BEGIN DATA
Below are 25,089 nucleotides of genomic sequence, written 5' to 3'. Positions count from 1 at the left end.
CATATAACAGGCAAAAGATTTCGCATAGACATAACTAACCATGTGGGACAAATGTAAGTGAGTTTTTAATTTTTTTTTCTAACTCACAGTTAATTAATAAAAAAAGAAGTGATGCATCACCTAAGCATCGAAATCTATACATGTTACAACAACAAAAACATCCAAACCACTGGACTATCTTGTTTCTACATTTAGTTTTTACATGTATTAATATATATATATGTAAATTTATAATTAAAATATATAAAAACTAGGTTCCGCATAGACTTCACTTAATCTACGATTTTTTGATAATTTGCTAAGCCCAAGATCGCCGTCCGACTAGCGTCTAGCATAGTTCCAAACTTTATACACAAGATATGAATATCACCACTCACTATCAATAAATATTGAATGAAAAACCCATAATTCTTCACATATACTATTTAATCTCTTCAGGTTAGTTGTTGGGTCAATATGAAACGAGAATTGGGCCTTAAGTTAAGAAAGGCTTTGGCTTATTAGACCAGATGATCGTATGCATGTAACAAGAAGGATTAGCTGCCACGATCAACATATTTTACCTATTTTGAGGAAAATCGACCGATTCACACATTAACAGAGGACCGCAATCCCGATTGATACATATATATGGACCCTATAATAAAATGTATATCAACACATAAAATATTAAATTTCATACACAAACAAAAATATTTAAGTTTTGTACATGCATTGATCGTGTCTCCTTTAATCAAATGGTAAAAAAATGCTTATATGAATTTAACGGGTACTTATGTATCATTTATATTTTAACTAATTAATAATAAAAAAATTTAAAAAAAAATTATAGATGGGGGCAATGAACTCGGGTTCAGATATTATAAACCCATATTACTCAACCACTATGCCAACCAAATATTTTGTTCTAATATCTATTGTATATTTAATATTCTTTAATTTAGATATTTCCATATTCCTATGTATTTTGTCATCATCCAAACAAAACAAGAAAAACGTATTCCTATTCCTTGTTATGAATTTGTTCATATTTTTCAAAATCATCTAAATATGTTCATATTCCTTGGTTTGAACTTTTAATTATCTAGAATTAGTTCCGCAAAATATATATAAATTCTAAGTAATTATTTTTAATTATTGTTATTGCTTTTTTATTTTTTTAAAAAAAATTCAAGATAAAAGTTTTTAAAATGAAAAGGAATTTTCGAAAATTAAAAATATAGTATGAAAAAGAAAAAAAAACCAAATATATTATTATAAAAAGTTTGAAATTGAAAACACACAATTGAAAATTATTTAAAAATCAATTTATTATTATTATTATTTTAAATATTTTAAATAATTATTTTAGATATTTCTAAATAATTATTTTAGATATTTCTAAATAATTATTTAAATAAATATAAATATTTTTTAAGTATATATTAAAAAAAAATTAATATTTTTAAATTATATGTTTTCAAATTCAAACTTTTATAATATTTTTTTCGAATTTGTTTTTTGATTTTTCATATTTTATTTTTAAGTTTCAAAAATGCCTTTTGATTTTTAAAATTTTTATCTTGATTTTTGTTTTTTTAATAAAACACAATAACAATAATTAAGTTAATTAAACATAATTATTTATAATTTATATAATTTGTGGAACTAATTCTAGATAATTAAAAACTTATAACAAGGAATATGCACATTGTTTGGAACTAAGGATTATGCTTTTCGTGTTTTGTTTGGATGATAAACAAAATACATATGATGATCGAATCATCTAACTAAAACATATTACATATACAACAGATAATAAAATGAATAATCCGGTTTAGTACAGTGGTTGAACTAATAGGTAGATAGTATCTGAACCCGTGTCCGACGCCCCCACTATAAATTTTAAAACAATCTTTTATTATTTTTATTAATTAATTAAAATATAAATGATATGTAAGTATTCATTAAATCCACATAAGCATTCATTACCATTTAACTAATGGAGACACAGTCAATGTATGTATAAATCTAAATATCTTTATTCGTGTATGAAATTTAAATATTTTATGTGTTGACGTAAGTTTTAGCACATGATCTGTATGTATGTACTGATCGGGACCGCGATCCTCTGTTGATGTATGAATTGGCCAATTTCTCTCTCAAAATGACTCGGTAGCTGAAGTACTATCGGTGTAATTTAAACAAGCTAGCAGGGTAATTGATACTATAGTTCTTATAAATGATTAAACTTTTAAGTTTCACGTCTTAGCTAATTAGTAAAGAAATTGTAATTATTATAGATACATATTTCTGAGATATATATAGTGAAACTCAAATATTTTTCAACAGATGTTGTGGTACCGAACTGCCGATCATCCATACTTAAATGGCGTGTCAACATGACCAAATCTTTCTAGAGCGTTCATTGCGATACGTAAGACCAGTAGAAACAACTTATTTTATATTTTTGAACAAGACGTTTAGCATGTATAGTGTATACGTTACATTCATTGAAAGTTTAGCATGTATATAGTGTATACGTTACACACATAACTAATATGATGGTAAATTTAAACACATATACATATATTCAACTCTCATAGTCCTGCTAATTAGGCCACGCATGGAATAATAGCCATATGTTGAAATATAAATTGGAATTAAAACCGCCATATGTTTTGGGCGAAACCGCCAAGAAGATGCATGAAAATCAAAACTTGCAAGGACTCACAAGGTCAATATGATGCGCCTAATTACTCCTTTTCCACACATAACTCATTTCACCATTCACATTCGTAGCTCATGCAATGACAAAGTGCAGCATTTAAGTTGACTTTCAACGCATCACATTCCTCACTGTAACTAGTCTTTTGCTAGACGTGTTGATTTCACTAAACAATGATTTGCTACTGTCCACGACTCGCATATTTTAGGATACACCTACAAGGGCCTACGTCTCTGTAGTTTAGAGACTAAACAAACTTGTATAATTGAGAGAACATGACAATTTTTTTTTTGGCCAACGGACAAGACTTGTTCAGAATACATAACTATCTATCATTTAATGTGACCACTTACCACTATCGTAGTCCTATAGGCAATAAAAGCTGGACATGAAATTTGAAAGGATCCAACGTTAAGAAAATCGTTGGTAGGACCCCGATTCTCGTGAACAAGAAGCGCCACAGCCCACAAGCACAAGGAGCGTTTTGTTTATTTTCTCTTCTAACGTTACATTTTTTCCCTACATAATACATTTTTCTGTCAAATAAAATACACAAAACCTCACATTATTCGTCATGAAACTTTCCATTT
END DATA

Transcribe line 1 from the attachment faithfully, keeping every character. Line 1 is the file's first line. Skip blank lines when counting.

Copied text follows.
Below are 25,089 nucleotides of genomic sequence, written 5' to 3'. Positions count from 1 at the left end.